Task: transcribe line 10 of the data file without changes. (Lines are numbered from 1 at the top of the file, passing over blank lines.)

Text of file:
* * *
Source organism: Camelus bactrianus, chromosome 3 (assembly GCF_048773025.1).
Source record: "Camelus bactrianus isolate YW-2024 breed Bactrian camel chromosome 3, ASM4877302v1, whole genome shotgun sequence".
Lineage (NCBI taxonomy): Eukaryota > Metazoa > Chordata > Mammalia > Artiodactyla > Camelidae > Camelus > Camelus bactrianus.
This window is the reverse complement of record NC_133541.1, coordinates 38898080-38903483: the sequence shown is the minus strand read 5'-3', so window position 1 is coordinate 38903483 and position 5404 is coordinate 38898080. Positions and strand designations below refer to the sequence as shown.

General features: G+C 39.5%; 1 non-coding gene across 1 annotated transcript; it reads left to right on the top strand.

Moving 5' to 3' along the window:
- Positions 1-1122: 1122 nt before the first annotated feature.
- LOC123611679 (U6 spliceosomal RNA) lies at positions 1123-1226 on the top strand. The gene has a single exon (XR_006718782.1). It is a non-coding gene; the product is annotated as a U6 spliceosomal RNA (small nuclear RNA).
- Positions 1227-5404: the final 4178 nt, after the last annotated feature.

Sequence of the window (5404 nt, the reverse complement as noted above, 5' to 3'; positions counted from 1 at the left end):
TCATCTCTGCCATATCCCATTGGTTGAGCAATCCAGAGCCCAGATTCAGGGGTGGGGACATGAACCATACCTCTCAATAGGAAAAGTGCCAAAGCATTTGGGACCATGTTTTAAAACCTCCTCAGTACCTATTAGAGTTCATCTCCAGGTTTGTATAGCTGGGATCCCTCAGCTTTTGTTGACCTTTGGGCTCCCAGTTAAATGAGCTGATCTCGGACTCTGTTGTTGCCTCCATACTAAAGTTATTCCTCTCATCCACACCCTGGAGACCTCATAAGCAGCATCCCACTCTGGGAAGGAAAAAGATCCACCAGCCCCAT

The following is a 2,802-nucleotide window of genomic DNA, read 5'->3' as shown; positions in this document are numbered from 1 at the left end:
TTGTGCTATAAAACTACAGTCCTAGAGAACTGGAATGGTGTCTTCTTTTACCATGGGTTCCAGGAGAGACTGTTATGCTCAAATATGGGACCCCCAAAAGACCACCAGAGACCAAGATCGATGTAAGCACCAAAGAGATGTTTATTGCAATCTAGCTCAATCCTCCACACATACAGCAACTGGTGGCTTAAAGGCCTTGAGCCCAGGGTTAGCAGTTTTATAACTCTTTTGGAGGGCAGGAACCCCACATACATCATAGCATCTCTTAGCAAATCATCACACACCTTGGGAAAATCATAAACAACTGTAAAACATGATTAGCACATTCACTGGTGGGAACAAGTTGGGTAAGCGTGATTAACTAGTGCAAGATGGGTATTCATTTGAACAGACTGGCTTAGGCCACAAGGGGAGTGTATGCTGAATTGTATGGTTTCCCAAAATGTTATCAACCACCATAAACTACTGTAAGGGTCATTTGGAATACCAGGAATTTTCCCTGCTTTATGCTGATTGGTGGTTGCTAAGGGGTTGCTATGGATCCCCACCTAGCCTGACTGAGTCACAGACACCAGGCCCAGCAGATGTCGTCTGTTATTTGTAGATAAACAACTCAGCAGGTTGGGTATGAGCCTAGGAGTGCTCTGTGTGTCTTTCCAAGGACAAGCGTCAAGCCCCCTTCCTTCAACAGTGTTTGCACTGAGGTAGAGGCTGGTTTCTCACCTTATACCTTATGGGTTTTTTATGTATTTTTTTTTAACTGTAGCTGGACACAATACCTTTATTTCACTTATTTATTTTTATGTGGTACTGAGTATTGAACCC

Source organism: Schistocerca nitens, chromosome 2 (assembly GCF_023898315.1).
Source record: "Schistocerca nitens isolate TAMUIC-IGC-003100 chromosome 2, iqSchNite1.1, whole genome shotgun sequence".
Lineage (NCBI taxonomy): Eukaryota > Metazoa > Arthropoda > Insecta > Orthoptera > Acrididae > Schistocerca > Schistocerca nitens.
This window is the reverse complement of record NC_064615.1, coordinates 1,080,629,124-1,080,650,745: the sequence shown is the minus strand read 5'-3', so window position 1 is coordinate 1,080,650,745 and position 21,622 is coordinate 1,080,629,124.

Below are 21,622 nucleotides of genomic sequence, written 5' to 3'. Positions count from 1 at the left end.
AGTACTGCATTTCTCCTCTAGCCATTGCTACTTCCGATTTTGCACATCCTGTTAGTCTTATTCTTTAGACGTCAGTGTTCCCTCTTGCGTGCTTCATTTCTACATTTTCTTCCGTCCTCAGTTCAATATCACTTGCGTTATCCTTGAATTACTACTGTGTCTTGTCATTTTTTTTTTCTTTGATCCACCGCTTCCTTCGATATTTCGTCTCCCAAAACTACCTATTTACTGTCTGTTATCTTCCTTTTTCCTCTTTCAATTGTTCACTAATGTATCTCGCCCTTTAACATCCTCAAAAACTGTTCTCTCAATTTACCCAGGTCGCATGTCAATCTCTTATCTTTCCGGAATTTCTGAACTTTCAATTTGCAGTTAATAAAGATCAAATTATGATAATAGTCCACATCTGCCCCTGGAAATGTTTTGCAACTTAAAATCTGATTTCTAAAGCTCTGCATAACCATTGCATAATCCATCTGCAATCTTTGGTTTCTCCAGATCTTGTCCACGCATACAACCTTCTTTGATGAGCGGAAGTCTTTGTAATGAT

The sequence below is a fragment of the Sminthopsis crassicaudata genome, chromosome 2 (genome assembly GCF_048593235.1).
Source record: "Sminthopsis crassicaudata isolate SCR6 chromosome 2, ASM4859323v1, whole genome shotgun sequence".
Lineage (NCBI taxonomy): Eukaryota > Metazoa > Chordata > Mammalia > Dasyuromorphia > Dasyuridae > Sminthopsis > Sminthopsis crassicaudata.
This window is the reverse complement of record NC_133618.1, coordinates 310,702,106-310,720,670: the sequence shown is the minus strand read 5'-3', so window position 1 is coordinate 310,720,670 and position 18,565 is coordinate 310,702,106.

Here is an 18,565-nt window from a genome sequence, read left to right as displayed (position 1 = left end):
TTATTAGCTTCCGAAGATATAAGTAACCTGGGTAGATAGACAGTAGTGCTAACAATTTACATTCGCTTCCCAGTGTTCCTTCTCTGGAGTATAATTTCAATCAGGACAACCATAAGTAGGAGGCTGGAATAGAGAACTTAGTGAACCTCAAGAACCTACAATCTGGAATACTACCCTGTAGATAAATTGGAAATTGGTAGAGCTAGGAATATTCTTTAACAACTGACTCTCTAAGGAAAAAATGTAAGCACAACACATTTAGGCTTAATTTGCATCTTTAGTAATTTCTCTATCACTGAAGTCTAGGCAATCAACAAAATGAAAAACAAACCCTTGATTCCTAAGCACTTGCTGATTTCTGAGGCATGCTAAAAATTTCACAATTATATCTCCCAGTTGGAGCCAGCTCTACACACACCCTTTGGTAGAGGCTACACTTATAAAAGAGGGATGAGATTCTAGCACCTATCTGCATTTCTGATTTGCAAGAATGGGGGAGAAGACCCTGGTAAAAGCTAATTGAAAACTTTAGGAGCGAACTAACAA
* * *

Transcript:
Sequence of the window (5404 nt, the reverse complement as noted above, 5' to 3'; positions counted from 1 at the left end):